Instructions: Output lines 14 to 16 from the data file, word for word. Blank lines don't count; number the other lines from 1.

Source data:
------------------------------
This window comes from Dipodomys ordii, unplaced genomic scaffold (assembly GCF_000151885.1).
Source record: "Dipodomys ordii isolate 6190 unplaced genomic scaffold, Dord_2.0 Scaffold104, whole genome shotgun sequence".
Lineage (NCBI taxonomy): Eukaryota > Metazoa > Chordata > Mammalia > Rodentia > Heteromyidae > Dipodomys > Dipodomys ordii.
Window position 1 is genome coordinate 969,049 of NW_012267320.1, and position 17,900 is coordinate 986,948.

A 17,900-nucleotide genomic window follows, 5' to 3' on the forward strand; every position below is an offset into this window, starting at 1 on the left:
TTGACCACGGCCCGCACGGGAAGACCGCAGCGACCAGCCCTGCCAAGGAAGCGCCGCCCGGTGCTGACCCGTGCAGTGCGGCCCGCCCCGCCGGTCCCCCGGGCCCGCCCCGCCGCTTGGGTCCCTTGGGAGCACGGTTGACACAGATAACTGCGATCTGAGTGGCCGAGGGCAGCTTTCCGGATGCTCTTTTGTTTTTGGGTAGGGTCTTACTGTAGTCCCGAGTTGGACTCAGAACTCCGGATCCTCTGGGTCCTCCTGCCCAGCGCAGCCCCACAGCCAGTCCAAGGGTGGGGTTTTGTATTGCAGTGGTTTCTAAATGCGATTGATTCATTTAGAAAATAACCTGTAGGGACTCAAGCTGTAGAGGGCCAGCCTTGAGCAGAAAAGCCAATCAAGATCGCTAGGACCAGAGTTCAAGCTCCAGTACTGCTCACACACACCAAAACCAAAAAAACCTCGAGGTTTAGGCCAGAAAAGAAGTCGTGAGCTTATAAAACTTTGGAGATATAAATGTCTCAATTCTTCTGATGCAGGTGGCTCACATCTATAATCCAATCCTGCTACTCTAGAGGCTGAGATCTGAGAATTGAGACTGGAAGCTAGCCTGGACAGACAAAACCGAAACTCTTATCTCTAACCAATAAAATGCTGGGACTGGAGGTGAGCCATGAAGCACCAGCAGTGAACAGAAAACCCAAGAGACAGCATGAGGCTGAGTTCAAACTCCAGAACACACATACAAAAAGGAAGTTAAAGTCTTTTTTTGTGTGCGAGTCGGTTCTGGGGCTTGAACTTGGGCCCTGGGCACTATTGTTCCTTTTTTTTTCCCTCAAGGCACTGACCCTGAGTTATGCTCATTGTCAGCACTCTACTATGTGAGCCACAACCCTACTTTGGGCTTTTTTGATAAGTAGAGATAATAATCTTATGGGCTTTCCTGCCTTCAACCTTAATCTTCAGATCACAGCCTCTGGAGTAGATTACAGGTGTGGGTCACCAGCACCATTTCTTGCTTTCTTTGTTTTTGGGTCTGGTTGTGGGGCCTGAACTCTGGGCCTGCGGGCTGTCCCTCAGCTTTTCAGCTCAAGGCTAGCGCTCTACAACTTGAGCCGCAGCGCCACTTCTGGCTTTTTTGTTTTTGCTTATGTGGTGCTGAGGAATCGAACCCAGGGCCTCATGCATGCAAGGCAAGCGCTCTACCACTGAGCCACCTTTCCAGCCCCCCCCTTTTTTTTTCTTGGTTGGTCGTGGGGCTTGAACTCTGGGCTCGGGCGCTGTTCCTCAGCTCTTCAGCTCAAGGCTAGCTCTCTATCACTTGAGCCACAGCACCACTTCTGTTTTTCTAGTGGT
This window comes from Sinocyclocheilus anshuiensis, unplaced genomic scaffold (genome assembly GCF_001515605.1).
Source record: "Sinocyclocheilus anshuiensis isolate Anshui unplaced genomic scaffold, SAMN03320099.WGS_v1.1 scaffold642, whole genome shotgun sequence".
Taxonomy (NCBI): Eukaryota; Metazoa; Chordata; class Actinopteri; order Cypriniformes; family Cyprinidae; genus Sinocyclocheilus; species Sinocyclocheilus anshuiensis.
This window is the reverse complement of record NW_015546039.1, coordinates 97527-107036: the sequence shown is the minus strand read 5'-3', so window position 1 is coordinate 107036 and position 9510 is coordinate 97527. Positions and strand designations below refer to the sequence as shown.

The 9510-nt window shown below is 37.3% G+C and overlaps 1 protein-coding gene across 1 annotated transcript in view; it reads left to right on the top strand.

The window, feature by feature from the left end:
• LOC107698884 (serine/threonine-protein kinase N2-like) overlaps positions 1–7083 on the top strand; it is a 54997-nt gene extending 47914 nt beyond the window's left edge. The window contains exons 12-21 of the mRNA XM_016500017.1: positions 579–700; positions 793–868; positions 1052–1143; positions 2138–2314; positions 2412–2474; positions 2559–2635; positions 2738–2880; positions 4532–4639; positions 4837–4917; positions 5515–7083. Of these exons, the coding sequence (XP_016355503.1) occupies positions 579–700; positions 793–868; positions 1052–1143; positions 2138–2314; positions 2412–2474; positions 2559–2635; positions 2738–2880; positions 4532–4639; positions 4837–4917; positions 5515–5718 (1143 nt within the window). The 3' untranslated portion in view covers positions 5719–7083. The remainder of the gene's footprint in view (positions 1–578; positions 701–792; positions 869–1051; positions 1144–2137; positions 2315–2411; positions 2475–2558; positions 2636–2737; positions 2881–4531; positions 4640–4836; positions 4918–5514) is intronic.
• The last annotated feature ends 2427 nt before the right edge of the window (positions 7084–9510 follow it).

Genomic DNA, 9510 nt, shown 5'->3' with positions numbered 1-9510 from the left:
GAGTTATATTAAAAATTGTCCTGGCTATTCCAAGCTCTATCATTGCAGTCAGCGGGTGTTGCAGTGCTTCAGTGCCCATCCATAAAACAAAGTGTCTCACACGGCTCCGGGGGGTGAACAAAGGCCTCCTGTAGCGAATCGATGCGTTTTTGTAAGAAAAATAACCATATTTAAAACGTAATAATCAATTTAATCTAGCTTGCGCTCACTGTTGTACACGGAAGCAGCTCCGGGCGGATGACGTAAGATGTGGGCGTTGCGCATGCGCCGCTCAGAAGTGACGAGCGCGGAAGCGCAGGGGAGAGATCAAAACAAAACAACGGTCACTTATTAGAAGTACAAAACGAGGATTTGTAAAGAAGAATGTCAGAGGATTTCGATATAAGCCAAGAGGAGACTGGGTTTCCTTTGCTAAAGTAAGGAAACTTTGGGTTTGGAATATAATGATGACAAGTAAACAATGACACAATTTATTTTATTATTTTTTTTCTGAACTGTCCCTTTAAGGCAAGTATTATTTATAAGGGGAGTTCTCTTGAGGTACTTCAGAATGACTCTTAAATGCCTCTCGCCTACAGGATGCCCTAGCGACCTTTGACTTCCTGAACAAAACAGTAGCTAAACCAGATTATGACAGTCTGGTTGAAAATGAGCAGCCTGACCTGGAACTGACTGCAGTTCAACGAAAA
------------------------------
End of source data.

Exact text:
• The last annotated feature ends 2427 nt before the right edge of the window (positions 7084–9510 follow it).

Genomic DNA, 9510 nt, shown 5'->3' with positions numbered 1-9510 from the left:
GAGTTATATTAAAAATTGTCCTGGCTATTCCAAGCTCTATCATTGCAGTCAGCGGGTGTTGCAGTGCTTCAGTGCCCATCCATAAAACAAAGTGTCTCACACGGCTCCGGGGGGTGAACAAAGGCCTCCTGTAGCGAATCGATGCGTTTTTGTAAGAAAAATAACCATATTTAAAACGTAATAATCAATTTAATCTAGCTTGCGCTCACTGTTGTACACGGAAGCAGCTCCGGGCGGATGACGTAAGATGTGGGCGTTGCGCATGCGCCGCTCAGAAGTGACGAGCGCGGAAGCGCAGGGGAGAGATCAAAACAAAACAACGGTCACTTATTAGAAGTACAAAACGAGGATTTGTAAAGAAGAATGTCAGAGGATTTCGATATAAGCCAAGAGGAGACTGGGTTTCCTTTGCTAAAGTAAGGAAACTTTGGGTTTGGAATATAATGATGACAAGTAAACAATGACACAATTTATTTTATTATTTTTTTTCTGAACTGTCCCTTTAAGGCAAGTATTATTTATAAGGGGAGTTCTCTTGAGGTACTTCAGAATGACTCTTAAATGCCTCTCGCCTACAGGATGCCCTAGCGACCTTTGACTTCCTGAACAAAACAGTAGCTAAACCAGATTATGACAGTCTGGTTGAAAATGAGCAGCCTGACCTGGAACTGACTGCAGTTCAACGAAAA